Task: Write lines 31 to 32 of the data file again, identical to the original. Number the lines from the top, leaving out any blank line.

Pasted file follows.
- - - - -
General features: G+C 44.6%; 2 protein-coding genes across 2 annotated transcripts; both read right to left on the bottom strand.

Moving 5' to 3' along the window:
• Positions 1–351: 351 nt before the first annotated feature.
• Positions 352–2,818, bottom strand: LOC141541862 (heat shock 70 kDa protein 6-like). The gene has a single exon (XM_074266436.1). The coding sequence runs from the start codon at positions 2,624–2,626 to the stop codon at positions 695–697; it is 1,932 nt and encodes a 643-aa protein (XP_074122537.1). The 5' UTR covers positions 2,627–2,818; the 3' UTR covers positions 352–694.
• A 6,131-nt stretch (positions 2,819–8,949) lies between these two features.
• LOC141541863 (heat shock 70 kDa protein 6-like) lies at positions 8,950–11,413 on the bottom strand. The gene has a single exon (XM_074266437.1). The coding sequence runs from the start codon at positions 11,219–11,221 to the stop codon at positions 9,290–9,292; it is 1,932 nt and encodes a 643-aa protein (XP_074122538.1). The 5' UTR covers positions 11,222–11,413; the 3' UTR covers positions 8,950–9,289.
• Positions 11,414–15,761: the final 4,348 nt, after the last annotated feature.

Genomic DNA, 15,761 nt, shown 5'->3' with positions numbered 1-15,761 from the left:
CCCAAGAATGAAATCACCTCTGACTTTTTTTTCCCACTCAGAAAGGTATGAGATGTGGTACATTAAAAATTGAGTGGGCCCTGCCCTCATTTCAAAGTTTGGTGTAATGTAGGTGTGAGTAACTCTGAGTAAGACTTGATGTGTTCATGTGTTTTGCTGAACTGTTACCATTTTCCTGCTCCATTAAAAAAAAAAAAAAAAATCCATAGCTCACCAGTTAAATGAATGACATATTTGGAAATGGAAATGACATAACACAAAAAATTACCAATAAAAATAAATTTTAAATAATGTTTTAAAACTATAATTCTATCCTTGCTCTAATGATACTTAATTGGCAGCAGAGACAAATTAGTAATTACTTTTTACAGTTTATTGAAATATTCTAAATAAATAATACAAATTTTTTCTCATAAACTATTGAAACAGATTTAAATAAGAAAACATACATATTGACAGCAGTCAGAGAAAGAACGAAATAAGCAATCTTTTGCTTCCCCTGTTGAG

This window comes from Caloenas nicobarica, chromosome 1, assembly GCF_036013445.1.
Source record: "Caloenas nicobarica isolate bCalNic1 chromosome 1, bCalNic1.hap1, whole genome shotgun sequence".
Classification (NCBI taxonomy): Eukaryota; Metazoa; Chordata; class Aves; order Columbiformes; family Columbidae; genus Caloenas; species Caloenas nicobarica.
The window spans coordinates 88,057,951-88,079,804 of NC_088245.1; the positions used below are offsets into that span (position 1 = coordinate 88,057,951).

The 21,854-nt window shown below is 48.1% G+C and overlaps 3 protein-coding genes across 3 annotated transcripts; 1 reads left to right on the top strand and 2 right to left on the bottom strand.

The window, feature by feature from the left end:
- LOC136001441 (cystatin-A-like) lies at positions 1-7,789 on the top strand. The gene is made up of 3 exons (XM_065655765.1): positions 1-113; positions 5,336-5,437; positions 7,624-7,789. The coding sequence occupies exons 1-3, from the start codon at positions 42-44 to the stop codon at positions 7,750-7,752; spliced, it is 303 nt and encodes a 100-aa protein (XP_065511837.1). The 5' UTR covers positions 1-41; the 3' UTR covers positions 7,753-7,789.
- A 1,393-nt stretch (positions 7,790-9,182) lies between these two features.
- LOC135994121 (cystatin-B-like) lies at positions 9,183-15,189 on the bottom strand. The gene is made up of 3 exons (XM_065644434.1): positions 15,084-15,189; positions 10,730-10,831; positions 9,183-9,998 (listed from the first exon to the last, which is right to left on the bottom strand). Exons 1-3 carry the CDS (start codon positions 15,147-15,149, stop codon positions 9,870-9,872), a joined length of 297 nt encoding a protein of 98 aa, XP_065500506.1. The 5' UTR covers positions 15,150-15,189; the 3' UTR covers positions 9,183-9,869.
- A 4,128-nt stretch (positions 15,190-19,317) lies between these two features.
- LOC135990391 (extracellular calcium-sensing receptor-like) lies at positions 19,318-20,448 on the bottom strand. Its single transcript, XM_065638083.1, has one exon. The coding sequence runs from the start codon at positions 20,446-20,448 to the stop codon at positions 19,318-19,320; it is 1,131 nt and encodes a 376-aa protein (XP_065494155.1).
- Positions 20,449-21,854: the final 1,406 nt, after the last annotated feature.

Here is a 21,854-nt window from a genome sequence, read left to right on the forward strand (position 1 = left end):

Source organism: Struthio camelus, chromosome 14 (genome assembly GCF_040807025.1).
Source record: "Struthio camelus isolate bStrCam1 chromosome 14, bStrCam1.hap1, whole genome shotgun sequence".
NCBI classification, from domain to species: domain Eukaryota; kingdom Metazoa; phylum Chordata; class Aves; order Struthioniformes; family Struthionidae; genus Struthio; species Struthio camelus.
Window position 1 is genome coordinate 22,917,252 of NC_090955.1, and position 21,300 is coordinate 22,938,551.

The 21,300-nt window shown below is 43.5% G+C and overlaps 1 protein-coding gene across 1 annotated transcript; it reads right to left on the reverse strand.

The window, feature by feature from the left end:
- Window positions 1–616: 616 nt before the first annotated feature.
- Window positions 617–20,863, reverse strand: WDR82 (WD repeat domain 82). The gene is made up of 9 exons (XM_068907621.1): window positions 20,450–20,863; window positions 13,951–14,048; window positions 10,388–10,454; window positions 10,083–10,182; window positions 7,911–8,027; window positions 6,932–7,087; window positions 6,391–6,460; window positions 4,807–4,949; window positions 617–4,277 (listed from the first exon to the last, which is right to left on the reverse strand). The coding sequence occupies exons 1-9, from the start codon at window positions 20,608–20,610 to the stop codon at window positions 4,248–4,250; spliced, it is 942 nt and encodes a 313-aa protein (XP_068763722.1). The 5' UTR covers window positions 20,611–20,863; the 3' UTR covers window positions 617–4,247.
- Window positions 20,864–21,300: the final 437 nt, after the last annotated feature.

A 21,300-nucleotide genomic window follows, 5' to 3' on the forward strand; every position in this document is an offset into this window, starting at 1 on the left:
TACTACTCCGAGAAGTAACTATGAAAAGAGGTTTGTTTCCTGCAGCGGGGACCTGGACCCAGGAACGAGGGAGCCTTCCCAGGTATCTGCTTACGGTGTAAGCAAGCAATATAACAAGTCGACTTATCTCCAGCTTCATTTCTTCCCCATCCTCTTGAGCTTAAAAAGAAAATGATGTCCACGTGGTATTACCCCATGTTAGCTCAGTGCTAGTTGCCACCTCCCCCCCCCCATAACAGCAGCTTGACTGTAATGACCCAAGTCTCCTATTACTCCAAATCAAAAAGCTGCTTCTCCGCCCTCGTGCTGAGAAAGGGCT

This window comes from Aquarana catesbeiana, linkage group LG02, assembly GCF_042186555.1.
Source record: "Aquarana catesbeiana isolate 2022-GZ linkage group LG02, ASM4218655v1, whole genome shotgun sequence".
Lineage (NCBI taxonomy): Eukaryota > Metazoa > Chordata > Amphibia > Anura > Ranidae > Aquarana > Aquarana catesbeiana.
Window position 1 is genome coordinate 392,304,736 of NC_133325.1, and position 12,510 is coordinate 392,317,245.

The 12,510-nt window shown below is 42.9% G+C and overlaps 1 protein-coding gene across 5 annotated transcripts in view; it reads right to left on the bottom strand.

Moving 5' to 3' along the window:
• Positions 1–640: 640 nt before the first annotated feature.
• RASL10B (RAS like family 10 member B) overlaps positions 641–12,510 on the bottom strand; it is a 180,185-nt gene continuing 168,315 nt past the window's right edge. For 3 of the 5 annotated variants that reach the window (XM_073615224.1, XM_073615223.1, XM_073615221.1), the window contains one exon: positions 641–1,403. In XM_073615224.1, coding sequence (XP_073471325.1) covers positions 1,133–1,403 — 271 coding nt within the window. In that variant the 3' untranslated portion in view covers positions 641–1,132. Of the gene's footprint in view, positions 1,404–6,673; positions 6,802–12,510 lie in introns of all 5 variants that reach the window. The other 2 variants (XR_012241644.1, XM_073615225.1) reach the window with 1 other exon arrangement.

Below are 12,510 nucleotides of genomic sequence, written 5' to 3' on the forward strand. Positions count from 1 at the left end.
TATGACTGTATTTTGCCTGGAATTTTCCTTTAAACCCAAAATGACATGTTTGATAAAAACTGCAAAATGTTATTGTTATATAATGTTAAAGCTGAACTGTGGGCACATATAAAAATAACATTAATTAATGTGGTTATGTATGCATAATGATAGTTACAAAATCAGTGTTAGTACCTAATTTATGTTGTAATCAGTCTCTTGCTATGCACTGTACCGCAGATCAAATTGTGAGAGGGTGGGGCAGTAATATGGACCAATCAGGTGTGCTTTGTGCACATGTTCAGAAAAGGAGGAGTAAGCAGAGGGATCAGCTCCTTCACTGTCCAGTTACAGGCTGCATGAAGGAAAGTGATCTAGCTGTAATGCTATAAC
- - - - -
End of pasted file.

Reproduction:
- Window positions 20,864–21,300: the final 437 nt, after the last annotated feature.

A 21,300-nucleotide genomic window follows, 5' to 3' on the forward strand; every position in this document is an offset into this window, starting at 1 on the left: